And I thought it was a great, great episode because here she’s got a kid who for many years was showing up with a lot of, you know, unbalanced and dysregulated behavior. And he’s been doing great. You know, she, there was a time where she rarely saw a smile on his face, where they were walking around on eggshells around their house. And he quite often, he was hijacking the household. And over the last few years, she has really worked hard to connect with him more, understand him better, help him develop better skills and he’s, you know, doing well, doing really well.
0 (1m 33s):
I mean, she used to have bite marks on her arms. He was shut down. He was angry, angry, angry a lot of the time. And she’s like, I’ve got a happy boy. He’s smiling. He’s helpful. He’s loving. He is amazing plays well with his brothers. Like it, like, life’s so much to smooth a lot of the time. And then her happy little guy who goes to school willingly does this work. She gets good reports from the teacher. She, they find out he comes home and, and he lets them know there’s been some bullying.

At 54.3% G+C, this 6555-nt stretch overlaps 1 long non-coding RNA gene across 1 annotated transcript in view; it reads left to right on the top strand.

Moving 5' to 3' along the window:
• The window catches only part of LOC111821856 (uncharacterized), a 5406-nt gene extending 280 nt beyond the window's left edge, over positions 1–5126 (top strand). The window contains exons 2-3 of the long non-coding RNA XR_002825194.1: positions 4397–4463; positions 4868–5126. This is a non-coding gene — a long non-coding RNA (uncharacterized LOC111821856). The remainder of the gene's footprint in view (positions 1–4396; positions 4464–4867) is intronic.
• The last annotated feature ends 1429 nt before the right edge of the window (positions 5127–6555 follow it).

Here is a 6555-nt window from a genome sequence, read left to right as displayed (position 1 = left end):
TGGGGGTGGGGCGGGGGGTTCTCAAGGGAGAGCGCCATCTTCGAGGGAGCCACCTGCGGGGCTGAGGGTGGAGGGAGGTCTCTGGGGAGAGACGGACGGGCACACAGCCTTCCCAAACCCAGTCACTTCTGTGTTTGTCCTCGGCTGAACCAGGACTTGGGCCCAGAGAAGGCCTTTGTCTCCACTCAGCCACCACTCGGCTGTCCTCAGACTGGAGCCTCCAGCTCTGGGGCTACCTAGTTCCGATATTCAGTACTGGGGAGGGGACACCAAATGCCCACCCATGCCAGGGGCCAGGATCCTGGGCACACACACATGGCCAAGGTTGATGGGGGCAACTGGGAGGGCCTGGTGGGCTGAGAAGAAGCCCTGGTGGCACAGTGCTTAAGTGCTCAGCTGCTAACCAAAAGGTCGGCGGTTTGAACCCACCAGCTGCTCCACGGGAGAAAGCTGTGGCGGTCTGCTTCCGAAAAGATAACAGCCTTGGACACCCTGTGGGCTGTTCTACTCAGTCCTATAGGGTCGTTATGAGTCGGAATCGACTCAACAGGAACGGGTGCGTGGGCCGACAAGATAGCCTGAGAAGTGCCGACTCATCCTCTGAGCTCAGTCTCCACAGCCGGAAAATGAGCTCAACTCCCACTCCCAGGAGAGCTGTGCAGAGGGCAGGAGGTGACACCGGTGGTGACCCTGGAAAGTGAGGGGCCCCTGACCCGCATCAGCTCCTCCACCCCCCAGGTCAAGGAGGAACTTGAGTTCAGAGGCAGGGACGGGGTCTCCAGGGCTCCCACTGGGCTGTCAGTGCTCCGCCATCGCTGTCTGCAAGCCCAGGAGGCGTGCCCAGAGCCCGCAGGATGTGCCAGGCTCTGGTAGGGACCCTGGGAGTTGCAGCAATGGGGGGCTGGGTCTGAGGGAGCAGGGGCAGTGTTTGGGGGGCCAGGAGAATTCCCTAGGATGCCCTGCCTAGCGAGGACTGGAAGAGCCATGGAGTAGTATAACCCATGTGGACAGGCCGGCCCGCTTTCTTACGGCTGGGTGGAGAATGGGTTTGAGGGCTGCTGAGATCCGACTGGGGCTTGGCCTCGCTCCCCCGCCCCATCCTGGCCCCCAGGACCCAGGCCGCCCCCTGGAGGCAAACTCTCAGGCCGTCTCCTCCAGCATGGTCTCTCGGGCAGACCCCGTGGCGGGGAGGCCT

0 (2m 17s):
Now he had been reporting some name calling in some situations at school and they had, this had been a conversation that they had been having. But the thing is, is that I think quite often with our kids that do have what we call lagging skills, you know, they’re not doing well. They’re showing up dysregulated, they’re angry. They have a lot of behaviors. And we start to use these new methods involving productive conversations and empathy and, and making sure his basic needs are met and, you know, holding him accountable. It’s been this ongoing process with him when they start to do well.
0 (2m 57s):
Sometimes we just sort of stop. We just stop getting curious or continuing to help them in ways that they need our help. And she knew, she knew he wasn’t particularly social at school. She knew that even though he likes to play with his brothers, it wasn’t necessarily making those friendships at school, but she didn’t really question it. Right. She didn’t really question it. And then this situation happens. And I think you’ll enjoy hearing about our conversation. I mean, through our conversation, I think you’ll enjoy hearing how it sort of went down because what she realized was, huh, I need to help him and other ways.